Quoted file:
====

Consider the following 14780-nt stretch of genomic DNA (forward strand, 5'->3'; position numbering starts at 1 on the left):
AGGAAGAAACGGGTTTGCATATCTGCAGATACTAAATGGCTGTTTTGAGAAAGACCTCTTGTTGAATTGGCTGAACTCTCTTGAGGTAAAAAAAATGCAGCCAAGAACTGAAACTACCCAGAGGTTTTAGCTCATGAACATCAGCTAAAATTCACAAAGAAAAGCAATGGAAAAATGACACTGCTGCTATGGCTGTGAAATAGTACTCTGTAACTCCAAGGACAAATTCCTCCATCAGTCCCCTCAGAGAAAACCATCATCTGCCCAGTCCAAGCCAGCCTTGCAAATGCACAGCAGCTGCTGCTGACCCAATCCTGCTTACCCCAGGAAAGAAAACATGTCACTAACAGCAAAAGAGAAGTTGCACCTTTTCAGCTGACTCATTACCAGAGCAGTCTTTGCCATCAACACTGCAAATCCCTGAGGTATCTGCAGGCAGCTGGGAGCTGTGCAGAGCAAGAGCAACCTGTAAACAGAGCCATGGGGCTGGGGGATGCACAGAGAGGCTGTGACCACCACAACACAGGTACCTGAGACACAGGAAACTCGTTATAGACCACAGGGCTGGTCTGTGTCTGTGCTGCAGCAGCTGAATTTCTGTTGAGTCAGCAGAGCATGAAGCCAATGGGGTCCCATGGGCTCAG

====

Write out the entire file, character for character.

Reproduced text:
Consider the following 14780-nt stretch of genomic DNA (forward strand, 5'->3'; position numbering starts at 1 on the left):
AGGAAGAAACGGGTTTGCATATCTGCAGATACTAAATGGCTGTTTTGAGAAAGACCTCTTGTTGAATTGGCTGAACTCTCTTGAGGTAAAAAAAATGCAGCCAAGAACTGAAACTACCCAGAGGTTTTAGCTCATGAACATCAGCTAAAATTCACAAAGAAAAGCAATGGAAAAATGACACTGCTGCTATGGCTGTGAAATAGTACTCTGTAACTCCAAGGACAAATTCCTCCATCAGTCCCCTCAGAGAAAACCATCATCTGCCCAGTCCAAGCCAGCCTTGCAAATGCACAGCAGCTGCTGCTGACCCAATCCTGCTTACCCCAGGAAAGAAAACATGTCACTAACAGCAAAAGAGAAGTTGCACCTTTTCAGCTGACTCATTACCAGAGCAGTCTTTGCCATCAACACTGCAAATCCCTGAGGTATCTGCAGGCAGCTGGGAGCTGTGCAGAGCAAGAGCAACCTGTAAACAGAGCCATGGGGCTGGGGGATGCACAGAGAGGCTGTGACCACCACAACACAGGTACCTGAGACACAGGAAACTCGTTATAGACCACAGGGCTGGTCTGTGTCTGTGCTGCAGCAGCTGAATTTCTGTTGAGTCAGCAGAGCATGAAGCCAATGGGGTCCCATGGGCTCAG